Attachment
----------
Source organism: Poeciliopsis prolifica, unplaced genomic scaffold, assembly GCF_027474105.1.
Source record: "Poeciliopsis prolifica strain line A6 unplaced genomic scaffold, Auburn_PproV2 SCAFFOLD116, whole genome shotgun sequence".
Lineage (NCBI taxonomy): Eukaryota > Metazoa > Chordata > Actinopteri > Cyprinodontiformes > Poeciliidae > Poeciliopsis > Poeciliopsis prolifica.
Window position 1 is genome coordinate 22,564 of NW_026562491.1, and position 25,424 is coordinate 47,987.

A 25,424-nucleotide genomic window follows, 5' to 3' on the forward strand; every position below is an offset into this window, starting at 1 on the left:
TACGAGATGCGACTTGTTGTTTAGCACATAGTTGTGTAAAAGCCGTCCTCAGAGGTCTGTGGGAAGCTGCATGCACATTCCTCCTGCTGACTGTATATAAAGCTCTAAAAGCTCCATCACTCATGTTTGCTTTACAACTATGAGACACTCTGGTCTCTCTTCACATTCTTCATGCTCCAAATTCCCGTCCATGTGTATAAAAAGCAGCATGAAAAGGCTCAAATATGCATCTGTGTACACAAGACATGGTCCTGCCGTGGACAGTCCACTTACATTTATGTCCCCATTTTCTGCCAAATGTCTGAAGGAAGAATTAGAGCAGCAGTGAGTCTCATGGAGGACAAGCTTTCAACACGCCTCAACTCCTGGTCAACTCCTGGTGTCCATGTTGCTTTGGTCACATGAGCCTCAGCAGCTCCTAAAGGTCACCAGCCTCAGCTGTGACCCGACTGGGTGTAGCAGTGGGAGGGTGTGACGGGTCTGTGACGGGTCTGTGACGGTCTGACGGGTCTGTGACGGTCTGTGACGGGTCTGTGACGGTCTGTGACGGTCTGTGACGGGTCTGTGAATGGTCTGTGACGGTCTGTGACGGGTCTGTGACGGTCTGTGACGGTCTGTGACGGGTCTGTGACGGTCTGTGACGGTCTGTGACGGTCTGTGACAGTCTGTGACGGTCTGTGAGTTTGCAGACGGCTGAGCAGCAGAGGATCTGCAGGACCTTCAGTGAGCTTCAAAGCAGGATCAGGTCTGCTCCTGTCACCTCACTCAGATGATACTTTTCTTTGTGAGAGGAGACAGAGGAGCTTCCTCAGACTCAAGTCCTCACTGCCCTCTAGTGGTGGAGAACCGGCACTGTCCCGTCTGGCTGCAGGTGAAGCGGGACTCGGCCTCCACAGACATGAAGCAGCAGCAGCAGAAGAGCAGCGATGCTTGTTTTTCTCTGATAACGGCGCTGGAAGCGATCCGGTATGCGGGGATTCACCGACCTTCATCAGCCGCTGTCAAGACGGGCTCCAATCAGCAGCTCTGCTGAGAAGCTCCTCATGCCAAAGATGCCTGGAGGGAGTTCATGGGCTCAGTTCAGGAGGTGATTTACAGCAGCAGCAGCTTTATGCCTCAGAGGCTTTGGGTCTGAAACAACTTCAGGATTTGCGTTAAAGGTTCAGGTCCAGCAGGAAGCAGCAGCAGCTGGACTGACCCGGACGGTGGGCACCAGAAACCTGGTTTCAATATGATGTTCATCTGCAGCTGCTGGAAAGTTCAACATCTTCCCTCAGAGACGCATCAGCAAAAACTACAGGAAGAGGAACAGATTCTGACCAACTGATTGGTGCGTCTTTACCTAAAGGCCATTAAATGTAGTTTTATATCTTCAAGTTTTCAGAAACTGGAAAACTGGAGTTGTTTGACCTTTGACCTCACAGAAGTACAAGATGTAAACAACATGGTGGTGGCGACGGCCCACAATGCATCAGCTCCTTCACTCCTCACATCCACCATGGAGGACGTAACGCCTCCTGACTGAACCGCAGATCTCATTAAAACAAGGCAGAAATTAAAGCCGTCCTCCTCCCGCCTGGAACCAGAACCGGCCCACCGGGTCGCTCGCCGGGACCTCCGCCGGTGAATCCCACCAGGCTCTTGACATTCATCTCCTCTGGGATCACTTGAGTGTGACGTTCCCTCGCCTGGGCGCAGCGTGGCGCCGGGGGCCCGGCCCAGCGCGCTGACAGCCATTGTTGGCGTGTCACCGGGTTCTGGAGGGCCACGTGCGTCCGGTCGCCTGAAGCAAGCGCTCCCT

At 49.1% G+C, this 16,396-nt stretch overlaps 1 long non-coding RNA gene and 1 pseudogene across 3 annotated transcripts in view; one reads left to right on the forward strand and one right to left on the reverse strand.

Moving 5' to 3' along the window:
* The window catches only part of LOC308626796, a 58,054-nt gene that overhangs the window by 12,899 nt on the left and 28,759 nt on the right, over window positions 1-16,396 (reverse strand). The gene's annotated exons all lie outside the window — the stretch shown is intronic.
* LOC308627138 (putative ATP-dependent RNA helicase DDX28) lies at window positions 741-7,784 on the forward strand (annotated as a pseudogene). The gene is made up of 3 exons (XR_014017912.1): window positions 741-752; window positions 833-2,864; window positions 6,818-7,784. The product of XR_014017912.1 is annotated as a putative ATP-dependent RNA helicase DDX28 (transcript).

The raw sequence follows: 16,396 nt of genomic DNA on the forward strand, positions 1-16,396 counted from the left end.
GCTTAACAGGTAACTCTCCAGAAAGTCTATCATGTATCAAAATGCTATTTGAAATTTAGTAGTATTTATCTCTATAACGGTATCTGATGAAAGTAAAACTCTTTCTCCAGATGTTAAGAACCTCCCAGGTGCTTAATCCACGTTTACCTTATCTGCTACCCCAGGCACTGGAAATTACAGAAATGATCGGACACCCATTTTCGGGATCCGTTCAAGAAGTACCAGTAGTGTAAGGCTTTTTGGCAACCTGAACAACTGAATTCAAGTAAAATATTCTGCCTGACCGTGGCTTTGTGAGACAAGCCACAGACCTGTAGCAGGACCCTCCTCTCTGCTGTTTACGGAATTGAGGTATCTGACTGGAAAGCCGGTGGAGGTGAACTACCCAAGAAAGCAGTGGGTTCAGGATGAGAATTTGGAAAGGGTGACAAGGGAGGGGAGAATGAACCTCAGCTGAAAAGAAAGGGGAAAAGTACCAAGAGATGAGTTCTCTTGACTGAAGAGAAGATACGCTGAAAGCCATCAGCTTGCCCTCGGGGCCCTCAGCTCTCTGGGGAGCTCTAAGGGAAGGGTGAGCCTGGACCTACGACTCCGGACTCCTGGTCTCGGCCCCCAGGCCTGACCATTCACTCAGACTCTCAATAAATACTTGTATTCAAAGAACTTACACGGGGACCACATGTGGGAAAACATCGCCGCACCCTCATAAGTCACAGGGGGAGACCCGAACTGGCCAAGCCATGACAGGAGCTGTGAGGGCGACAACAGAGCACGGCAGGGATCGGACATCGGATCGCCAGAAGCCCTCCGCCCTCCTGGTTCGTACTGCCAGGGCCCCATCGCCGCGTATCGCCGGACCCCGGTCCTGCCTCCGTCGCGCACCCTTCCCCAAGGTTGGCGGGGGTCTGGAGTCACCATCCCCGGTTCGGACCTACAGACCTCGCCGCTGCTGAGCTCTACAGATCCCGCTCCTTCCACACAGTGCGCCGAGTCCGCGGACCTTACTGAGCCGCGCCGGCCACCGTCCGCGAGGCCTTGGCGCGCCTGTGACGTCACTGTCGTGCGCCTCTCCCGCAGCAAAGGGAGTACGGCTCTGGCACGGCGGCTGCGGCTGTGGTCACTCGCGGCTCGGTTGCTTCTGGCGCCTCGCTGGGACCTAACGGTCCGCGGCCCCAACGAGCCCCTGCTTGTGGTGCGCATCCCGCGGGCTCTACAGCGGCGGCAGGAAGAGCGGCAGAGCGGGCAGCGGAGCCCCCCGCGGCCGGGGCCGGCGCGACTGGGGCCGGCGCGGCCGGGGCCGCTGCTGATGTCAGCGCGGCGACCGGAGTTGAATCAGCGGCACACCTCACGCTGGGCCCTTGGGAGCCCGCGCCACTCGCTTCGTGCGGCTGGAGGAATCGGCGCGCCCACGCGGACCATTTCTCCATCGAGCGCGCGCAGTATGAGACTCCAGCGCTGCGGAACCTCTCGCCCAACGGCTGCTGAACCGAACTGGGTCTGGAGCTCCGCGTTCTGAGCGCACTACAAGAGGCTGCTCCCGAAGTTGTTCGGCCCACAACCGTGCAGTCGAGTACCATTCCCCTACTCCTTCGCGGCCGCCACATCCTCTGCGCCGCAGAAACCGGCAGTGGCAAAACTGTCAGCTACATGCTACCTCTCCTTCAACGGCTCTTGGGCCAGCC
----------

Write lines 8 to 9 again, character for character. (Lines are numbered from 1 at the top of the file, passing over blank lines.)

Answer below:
Moving 5' to 3' along the window:
* The window catches only part of LOC308626796, a 58,054-nt gene that overhangs the window by 12,899 nt on the left and 28,759 nt on the right, over window positions 1-16,396 (reverse strand). The gene's annotated exons all lie outside the window — the stretch shown is intronic.